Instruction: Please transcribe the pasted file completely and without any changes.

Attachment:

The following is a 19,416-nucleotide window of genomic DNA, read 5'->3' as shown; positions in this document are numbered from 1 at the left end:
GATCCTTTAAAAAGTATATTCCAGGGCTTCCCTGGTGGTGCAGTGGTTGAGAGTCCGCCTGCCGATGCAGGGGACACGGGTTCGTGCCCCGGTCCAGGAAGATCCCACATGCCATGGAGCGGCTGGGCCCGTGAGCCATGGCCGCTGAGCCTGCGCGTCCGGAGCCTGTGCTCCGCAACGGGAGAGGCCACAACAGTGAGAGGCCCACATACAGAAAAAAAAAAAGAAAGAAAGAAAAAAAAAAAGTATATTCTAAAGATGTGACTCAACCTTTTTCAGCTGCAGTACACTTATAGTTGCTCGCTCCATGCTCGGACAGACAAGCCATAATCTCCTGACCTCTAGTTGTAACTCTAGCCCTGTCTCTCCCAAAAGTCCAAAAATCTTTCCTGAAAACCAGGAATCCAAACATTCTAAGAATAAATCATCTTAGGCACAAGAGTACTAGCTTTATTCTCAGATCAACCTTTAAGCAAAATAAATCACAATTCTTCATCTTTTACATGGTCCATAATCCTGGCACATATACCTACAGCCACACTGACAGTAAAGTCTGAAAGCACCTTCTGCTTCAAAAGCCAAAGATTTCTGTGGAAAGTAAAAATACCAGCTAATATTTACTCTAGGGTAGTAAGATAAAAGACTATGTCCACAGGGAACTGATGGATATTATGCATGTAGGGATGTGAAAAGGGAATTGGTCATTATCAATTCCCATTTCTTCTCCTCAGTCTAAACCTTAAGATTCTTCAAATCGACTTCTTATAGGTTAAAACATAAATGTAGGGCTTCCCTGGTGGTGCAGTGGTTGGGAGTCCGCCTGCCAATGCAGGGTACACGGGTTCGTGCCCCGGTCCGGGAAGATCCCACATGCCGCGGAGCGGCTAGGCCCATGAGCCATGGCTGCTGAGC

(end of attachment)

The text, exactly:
The following is a 19,416-nucleotide window of genomic DNA, read 5'->3' as shown; positions in this document are numbered from 1 at the left end:
GATCCTTTAAAAAGTATATTCCAGGGCTTCCCTGGTGGTGCAGTGGTTGAGAGTCCGCCTGCCGATGCAGGGGACACGGGTTCGTGCCCCGGTCCAGGAAGATCCCACATGCCATGGAGCGGCTGGGCCCGTGAGCCATGGCCGCTGAGCCTGCGCGTCCGGAGCCTGTGCTCCGCAACGGGAGAGGCCACAACAGTGAGAGGCCCACATACAGAAAAAAAAAAAGAAAGAAAGAAAAAAAAAAAGTATATTCTAAAGATGTGACTCAACCTTTTTCAGCTGCAGTACACTTATAGTTGCTCGCTCCATGCTCGGACAGACAAGCCATAATCTCCTGACCTCTAGTTGTAACTCTAGCCCTGTCTCTCCCAAAAGTCCAAAAATCTTTCCTGAAAACCAGGAATCCAAACATTCTAAGAATAAATCATCTTAGGCACAAGAGTACTAGCTTTATTCTCAGATCAACCTTTAAGCAAAATAAATCACAATTCTTCATCTTTTACATGGTCCATAATCCTGGCACATATACCTACAGCCACACTGACAGTAAAGTCTGAAAGCACCTTCTGCTTCAAAAGCCAAAGATTTCTGTGGAAAGTAAAAATACCAGCTAATATTTACTCTAGGGTAGTAAGATAAAAGACTATGTCCACAGGGAACTGATGGATATTATGCATGTAGGGATGTGAAAAGGGAATTGGTCATTATCAATTCCCATTTCTTCTCCTCAGTCTAAACCTTAAGATTCTTCAAATCGACTTCTTATAGGTTAAAACATAAATGTAGGGCTTCCCTGGTGGTGCAGTGGTTGGGAGTCCGCCTGCCAATGCAGGGTACACGGGTTCGTGCCCCGGTCCGGGAAGATCCCACATGCCGCGGAGCGGCTAGGCCCATGAGCCATGGCTGCTGAGC